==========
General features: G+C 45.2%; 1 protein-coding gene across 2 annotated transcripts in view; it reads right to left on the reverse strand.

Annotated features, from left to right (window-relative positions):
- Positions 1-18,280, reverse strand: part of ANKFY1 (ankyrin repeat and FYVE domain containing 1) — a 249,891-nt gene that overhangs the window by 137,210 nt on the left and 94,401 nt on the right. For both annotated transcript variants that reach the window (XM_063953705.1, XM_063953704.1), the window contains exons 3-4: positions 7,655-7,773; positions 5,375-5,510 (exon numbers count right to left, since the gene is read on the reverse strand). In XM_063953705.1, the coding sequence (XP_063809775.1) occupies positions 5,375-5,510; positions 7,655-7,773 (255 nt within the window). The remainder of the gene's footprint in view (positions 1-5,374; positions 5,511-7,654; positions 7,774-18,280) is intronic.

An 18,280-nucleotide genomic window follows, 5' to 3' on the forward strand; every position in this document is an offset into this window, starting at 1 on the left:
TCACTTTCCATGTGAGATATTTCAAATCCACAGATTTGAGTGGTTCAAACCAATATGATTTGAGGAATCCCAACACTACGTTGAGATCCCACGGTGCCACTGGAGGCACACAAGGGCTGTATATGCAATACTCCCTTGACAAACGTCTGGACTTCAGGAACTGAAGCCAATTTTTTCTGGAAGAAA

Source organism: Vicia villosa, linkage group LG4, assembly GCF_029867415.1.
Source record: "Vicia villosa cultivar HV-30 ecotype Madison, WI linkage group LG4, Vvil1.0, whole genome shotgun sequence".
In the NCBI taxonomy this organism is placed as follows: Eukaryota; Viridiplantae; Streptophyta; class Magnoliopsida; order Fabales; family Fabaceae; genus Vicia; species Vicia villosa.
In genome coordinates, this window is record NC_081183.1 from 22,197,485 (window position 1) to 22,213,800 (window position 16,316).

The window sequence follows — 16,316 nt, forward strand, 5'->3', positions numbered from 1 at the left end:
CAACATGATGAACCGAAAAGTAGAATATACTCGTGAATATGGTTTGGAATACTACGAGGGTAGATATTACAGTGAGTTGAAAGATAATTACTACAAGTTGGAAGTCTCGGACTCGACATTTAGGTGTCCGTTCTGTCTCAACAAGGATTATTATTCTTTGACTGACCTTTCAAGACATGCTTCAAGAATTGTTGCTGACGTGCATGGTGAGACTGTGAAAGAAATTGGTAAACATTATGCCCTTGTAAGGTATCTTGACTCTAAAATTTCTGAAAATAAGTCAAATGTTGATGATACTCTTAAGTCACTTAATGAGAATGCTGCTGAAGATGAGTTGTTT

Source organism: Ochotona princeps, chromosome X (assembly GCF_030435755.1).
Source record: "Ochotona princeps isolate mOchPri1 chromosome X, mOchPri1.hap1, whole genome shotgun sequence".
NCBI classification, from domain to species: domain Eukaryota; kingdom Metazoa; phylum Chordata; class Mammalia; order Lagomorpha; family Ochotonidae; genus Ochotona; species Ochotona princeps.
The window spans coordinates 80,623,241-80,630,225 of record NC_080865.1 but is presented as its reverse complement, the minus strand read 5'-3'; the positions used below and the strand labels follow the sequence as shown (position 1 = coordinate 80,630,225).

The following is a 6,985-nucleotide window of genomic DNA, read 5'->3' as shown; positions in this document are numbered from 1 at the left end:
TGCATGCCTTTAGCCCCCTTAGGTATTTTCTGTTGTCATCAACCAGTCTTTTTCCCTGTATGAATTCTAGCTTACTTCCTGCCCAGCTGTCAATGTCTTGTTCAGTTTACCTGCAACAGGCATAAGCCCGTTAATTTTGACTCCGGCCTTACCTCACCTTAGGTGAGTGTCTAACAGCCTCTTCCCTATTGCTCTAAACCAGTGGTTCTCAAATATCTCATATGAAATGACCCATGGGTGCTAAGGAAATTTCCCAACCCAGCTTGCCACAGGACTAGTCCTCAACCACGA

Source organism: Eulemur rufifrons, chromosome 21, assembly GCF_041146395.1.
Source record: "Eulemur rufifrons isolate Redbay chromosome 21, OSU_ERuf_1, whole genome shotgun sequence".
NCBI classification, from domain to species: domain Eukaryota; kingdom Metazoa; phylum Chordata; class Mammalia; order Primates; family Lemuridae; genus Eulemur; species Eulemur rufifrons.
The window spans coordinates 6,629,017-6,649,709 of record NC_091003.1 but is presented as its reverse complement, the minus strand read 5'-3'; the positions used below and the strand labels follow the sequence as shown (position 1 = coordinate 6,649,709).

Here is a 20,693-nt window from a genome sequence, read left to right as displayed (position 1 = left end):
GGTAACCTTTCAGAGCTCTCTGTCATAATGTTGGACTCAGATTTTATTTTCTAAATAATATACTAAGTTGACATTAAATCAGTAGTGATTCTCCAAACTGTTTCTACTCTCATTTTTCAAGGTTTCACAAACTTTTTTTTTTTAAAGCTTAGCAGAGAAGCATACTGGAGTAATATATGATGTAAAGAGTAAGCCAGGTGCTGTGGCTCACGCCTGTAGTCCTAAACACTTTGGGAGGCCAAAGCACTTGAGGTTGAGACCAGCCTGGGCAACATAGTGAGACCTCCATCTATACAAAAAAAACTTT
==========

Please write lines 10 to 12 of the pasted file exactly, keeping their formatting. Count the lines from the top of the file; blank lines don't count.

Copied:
The window sequence follows — 16,316 nt, forward strand, 5'->3', positions numbered from 1 at the left end:
CAACATGATGAACCGAAAAGTAGAATATACTCGTGAATATGGTTTGGAATACTACGAGGGTAGATATTACAGTGAGTTGAAAGATAATTACTACAAGTTGGAAGTCTCGGACTCGACATTTAGGTGTCCGTTCTGTCTCAACAAGGATTATTATTCTTTGACTGACCTTTCAAGACATGCTTCAAGAATTGTTGCTGACGTGCATGGTGAGACTGTGAAAGAAATTGGTAAACATTATGCCCTTGTAAGGTATCTTGACTCTAAAATTTCTGAAAATAAGTCAAATGTTGATGATACTCTTAAGTCACTTAATGAGAATGCTGCTGAAGATGAGTTGTTT

Source organism: Ochotona princeps, chromosome X (assembly GCF_030435755.1).